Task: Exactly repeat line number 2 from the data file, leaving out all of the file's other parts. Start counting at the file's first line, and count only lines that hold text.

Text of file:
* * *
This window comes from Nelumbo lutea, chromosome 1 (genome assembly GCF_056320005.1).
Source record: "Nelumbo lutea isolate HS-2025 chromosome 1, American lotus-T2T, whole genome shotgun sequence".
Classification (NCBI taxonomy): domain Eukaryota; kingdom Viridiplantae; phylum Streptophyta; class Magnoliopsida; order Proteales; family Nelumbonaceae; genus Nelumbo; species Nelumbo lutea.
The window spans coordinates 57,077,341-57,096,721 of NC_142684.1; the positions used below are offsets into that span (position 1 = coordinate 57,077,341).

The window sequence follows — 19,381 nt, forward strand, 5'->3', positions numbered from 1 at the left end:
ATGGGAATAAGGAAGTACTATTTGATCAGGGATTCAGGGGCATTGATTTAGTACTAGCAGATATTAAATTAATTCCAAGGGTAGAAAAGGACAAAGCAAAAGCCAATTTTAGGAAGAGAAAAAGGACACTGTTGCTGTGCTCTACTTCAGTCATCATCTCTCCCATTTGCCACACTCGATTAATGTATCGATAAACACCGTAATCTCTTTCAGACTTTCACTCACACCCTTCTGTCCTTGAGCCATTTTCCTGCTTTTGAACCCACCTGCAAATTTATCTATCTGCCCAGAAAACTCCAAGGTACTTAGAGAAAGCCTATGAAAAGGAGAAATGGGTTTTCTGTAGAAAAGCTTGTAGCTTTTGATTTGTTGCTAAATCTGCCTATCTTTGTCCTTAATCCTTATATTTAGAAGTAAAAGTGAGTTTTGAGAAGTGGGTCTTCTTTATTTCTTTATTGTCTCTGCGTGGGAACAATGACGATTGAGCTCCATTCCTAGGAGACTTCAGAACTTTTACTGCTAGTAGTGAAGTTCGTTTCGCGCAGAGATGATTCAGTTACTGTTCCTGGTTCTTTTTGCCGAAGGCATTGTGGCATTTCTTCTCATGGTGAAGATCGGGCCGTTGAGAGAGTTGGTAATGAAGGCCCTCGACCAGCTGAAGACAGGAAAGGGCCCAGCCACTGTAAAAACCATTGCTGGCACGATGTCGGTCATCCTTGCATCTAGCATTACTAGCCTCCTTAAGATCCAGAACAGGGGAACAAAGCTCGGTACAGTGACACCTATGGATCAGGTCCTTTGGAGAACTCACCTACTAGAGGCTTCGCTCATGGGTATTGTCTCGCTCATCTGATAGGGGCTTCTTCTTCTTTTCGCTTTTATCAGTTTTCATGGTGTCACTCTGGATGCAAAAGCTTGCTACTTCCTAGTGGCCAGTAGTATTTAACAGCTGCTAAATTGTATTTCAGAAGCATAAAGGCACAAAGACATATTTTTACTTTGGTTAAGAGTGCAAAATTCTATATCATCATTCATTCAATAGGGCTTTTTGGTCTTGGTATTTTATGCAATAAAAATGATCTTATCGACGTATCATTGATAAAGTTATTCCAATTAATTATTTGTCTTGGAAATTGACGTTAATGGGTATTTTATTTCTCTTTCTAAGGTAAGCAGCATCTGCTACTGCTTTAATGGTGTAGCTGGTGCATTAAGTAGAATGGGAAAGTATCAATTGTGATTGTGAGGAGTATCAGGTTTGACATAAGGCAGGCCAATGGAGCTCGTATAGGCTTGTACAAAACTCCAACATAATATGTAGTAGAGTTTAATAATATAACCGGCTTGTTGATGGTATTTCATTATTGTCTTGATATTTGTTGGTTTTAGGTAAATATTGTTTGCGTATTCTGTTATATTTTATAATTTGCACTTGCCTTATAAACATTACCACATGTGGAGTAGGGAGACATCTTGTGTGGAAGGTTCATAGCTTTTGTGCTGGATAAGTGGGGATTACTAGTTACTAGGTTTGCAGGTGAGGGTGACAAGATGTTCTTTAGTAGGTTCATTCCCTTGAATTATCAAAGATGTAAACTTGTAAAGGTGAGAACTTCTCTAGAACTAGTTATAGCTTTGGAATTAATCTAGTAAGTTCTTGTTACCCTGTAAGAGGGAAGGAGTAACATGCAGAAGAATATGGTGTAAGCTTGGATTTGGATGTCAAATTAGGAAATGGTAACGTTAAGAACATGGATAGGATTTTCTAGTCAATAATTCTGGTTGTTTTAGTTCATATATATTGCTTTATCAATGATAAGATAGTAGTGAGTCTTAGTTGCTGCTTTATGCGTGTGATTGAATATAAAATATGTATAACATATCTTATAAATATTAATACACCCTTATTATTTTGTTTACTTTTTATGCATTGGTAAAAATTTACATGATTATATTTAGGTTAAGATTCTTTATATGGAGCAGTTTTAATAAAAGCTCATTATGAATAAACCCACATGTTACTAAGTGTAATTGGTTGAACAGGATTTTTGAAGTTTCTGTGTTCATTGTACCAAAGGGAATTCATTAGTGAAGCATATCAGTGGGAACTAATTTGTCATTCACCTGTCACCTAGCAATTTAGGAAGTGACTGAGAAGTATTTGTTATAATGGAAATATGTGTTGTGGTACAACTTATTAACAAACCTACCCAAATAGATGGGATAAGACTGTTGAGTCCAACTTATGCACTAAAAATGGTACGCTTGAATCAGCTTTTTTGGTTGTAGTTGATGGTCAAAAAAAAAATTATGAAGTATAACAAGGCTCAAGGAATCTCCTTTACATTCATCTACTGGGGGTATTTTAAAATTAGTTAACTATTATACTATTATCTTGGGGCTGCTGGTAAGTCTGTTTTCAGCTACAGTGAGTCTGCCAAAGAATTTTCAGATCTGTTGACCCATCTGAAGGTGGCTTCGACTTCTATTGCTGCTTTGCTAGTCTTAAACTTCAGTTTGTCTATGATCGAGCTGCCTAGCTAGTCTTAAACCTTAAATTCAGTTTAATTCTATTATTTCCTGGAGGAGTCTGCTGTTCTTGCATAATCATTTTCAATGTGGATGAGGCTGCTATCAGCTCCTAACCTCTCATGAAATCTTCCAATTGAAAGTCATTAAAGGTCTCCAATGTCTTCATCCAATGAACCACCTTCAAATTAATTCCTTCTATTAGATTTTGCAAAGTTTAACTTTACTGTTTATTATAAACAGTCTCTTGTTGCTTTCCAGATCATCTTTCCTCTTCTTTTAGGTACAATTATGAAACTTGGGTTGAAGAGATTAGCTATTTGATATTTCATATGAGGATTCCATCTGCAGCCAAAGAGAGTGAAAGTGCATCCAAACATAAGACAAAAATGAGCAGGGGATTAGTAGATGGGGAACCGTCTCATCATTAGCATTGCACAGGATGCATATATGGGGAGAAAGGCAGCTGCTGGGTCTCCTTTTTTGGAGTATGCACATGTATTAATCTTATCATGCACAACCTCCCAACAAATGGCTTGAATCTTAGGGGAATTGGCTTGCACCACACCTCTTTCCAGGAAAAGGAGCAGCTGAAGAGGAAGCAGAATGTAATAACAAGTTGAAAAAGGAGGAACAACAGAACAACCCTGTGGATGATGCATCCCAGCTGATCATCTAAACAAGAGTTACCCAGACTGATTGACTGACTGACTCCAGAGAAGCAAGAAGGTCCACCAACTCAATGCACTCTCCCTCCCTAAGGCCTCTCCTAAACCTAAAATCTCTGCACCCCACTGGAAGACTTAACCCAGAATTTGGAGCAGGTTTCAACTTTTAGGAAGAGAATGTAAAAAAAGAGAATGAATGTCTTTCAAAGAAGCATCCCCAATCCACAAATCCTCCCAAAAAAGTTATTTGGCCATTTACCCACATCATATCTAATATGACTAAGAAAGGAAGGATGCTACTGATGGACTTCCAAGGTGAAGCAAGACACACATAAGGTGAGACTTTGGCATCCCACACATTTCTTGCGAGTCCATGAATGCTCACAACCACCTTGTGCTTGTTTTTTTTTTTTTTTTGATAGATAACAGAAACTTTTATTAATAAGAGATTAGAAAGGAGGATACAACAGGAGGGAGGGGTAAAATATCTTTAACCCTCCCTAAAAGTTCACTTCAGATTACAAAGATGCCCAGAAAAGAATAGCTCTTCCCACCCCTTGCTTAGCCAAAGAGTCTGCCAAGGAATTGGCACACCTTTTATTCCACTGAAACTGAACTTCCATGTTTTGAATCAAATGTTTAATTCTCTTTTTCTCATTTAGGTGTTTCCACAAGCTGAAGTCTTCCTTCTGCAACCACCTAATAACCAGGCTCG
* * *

Source record: "Nelumbo lutea isolate HS-2025 chromosome 1, American lotus-T2T, whole genome shotgun sequence".